Murray serves volley back at Djokovic over rankings row
NEW world No3 Andy Murray hit back at No4 Novak Djokovic after the Serb said the current rankings system was cruel.
Djokovic was leapfrogged by Murray in the rankings on Monday despite landing a second title of the year in Belgrade at the weekend and reaching the last three Masters Series finals.
"There always seem to be problems and now it's obviously the rankings," said Murray after beating Tommy Robredo in the third round of the Madrid Open. "It's great that Novak's done well the last few weeks, but the first three or four months of the year I played a lot better than him so I think the rankings reflect very well how the guys are playing," the Scot added. "Until this week I have never heard anyone complain. I think maybe only in the last week it's become a problem for Novak."
Players on the ATP tour have to defend the points they earned during the same week a year earlier, so the reigning champion at an event can only maintain his points tally, not improve it.
"Playing three Masters Series finals in a row and winning a 250 event is incredible success and even then you are dropping a spot down in the rankings," Djokovic said on Wednesday. "That shows how cruel the ranking system is in this sport."
Meanwhile, Murray underlined his burgeoning clay-court prowess as he swept aside home favourite Robredo in straight sets to ease into the quarter- finals of the Madrid Open. Better was expected of the 16th-seeded Robredo on his favoured surface but the Spaniard did at least push Murray in the first set before succumbing meekly in the second. Murray's 7-5, 6-1 win in one hour and 43 minutes is arguably one of his best results on clay, and on the eve of his 22nd birthday the Scot looked like a man ready to become a contender on a surface which has traditionally highlighted his shortcomings. Murray will face fifth seed Juan Martin del Potro, who beat No11 seed Stanislas Wawrinka 4-6, 6-4, 6-4.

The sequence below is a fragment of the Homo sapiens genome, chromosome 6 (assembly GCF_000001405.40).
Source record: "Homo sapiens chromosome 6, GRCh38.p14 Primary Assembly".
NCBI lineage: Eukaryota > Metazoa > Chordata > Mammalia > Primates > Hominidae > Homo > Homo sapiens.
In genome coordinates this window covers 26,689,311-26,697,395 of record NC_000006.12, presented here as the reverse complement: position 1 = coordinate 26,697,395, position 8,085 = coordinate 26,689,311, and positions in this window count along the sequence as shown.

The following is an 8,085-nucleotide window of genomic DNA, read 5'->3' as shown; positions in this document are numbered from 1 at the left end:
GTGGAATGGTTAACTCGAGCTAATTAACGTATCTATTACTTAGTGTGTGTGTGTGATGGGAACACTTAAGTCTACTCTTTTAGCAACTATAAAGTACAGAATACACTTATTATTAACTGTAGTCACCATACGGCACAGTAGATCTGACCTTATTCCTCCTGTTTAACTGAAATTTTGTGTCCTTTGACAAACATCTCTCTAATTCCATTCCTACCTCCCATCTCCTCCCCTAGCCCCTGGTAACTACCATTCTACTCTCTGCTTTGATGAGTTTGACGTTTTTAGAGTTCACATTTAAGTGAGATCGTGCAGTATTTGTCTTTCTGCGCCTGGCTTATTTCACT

Murray is officially classed as the defending champion at the tournament, although his success in the Masters Series event last year came when it was played on a hard-court surface. This season's renewal of the Madrid Open has been repackaged as a clay court event, due to a revamped ATP calendar, and for Murray to defend his title he will have to produce a lifetime best run on clay.
Murray, who turns 22 today, is still hunting for his first title on clay having recorded all 11 of his tournament victories on hard courts – including this event seven months ago before it switched venues to the newly-built La Caja Magica. However, he is making a thoroughly good fist of a clay-court breakthrough on yesterday's evidence.
Although Murray made hard work of the first set, the Scot clinched the opener 7-5. The second set was all one-way traffic as Murray stepped up a gear.
An early break in the third game had Murray in the driving seat while a second break in the fifth – the crucial point coming only after the chair umpire overruled an incorrect call by a line judge – effectively ended the contest. Two games later Murray brought up his 11th break point and converted the fourth of those with a strong backhand return to progress comfortably into the next round.
Prior to the match, Robredo had won two tournaments and recorded an ATP Tour- leading 21 victories on clay this year, compared to only four match triumphs for Murray. It promised to be a stiff examination for Murray on his least-favoured surface, but the Scot came through with flying colours.
"I'm very happy with the result, he's one of the top clay-court players," said Murray.
Nadal was handed a walkover into the last eight when Philipp Kohlschreiber was forced out with a leg injury. Nadal was joined in the last eight by Roger Federer, a 6-2, 6-4 winner over 14th seed James Blake. Djokovic, chasing a fifth straight final appearance, also advanced with a 6-4, 6-4 victory over unseeded Italian Andreas Seppi.
Nadal is bidding for a sixth title of the season and a fourth on clay and will play compatriot Fernando Verdasco, the seventh seed, or wild card Juan Monaco today for a place in the last four.
Federer fell to Blake at last year's Beijing Olympics but insisted: "I didn't really see it as a revenge match."
The 13-times grand slam winner will play Andy Roddick in the next round after the sixth-seeded American's opponent Nikolay Davydenko withdrew yesterday with a leg injury.
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